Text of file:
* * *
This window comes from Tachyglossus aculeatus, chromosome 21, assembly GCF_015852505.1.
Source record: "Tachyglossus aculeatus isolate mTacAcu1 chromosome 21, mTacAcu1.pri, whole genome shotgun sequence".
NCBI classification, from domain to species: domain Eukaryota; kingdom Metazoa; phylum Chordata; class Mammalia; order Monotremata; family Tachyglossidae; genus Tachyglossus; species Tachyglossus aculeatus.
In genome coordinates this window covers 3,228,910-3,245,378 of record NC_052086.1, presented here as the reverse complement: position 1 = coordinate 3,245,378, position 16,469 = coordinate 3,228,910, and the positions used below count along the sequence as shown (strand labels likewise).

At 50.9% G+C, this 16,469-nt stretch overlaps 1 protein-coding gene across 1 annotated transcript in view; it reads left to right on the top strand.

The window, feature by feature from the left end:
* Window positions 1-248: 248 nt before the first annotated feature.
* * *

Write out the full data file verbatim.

This window comes from Tachyglossus aculeatus, chromosome 21, assembly GCF_015852505.1.
Source record: "Tachyglossus aculeatus isolate mTacAcu1 chromosome 21, mTacAcu1.pri, whole genome shotgun sequence".
NCBI classification, from domain to species: domain Eukaryota; kingdom Metazoa; phylum Chordata; class Mammalia; order Monotremata; family Tachyglossidae; genus Tachyglossus; species Tachyglossus aculeatus.
In genome coordinates this window covers 3,228,910-3,245,378 of record NC_052086.1, presented here as the reverse complement: position 1 = coordinate 3,245,378, position 16,469 = coordinate 3,228,910, and the positions used below count along the sequence as shown (strand labels likewise).

At 50.9% G+C, this 16,469-nt stretch overlaps 1 protein-coding gene across 1 annotated transcript in view; it reads left to right on the top strand.

The window, feature by feature from the left end:
* Window positions 1-248: 248 nt before the first annotated feature.